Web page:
The J10 looks something like the American F-16, and weighs about the same (19 tons). Like the F-16 the J10 has only one engine (until quite recently Russian). It's no accident that the J10 resembles the F-16, because Israel apparently sold them technology for their Lavi jet fighter, a "super-F-16" design that Israel abandoned in 1987 because it was too expensive. China always insisted the J10 was an original Chinese design but after the Soviet Union collapsed in 1991 a lot of Russian engineers and scientists who assisted China in developing the J10 revealed details about how the Chinese had access to the Lavi design data. Israel won’t comment because the U.S. cracked down on Israeli sales of military technology to China during the 1990s. The Chinese felt confident enough in the Chinese origins of the J10 design that they have offered the J10 to export customers but so far have not sold any. Partly this is due to the fact that after the Cold War ended in 1991 there were a lot of used F-16s available for sale and plenty of suppliers (including Israel) of upgrades and refurbishment services. The F-16 has a long and impressive combat record while the J10 had neither.

Despite being the J10 being the first Chinese designed modern fighter and the most produced model, China has purchased more legal and illegal versions the Su-27/30. Russia is still selling China improved versions of the Su-30 design with an understanding (part of it in writing) that any tech stolen from these aircraft will not be offered for export. The understanding is that if China tried the export the stolen tech Russia would make a fuss, sue and make China look bad

Until 2007 China would not even admit the J10 existed. After that there was great interest in this new aircraft. In 2008 satellite photos showed construction of what appeared to be a Chinese base for a fourth squadron of J-10 fighters. That would mean about 130 in service by the end of the year. Each squadron has 28 J-10s. There are a few other aircraft assigned to training centers. At least one more squadron was expected to appear by 2010 and since then the J10 has continued in production and received periodic upgrades. Still no export sales and China has gone on to develop several stealth fighter designs that are sufficiently “Chinese” (and not stolen foreign tech) to be offered for export. Not many takers, not yet anyway.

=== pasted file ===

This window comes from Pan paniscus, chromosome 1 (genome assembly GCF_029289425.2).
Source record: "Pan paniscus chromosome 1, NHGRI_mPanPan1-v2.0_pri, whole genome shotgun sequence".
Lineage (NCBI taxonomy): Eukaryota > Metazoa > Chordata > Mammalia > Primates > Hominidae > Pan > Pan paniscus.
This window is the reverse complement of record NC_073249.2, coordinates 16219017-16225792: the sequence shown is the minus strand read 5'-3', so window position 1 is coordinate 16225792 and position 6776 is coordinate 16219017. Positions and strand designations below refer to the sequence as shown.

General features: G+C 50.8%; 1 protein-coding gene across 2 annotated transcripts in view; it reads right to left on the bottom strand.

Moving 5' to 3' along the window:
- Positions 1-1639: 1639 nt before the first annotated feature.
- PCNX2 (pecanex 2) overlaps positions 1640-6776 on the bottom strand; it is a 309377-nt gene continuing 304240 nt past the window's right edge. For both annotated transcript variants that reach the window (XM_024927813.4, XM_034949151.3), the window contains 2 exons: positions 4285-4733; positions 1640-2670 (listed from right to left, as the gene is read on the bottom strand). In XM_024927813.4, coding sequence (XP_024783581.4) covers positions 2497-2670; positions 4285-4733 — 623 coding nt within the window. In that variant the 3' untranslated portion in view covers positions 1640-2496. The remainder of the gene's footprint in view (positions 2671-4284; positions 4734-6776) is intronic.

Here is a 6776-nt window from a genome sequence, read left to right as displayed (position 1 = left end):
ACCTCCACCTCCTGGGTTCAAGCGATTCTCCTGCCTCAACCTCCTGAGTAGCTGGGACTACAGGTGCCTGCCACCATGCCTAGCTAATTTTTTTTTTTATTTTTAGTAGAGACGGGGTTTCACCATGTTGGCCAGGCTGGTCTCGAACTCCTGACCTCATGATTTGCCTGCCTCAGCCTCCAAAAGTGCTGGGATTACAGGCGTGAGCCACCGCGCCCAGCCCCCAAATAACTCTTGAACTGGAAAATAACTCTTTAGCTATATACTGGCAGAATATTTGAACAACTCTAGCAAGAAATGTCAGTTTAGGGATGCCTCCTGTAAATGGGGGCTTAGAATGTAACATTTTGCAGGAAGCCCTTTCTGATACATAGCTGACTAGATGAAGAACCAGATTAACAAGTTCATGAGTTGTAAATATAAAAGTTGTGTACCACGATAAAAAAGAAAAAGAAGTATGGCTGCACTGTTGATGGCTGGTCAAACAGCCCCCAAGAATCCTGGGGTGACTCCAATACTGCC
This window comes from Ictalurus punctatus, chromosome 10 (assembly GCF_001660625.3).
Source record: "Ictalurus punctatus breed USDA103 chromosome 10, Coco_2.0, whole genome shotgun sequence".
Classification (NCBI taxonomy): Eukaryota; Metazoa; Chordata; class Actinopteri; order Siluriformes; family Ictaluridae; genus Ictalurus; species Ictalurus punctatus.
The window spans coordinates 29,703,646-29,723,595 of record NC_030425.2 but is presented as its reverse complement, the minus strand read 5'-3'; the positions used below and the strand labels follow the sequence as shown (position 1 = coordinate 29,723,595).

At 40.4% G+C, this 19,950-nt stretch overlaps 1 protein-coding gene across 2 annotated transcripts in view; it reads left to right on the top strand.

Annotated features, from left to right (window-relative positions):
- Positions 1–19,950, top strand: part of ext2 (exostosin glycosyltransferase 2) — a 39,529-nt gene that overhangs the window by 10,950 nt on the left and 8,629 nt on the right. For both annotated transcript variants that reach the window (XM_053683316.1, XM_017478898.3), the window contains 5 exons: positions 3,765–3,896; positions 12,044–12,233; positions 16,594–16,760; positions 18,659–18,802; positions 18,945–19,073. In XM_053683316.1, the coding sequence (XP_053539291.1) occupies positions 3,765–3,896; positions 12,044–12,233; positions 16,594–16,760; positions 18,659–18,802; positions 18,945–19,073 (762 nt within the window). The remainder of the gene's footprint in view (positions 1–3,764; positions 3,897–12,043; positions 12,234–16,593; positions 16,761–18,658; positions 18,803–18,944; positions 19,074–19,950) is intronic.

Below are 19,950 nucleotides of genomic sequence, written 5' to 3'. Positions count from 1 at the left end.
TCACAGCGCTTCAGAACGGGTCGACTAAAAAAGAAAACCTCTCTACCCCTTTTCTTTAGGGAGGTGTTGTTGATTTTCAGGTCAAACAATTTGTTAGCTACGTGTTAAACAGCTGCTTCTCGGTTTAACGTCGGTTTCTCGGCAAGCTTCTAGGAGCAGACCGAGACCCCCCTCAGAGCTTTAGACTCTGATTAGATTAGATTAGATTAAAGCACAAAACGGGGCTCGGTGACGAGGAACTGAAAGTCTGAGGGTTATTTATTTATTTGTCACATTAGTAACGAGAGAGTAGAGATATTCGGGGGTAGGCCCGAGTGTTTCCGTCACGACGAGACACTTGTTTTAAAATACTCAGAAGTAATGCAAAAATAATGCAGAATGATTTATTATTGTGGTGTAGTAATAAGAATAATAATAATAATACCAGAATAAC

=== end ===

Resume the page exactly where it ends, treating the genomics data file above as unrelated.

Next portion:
Despite the help from Israel and Russia, the J10 turned out to perform poorly in air-to-air combat. In response, the Chinese concentrated on reconfiguring the design to operate as fighter-bombers (the J-10B). This version can carry over five tons of bombs and missiles and has been equipped with a fire control system for delivering missiles and smart bombs. The J10B didn’t enter service until 2014 and did not get its solid-state AESA radar until the J10C (basically an upgraded J10B) appeared and was declared as capable as late-model F-16s. The problem is that all those used F-16s are still available and the F-16 design continues to get upgrades and continues in production because the demand, from export customers, is still there. There is little interest in a Chinese version of the F-16 no matter how Chinses in origin it is. China cannot buy the F-16 but still admires the design and continues to build its J10.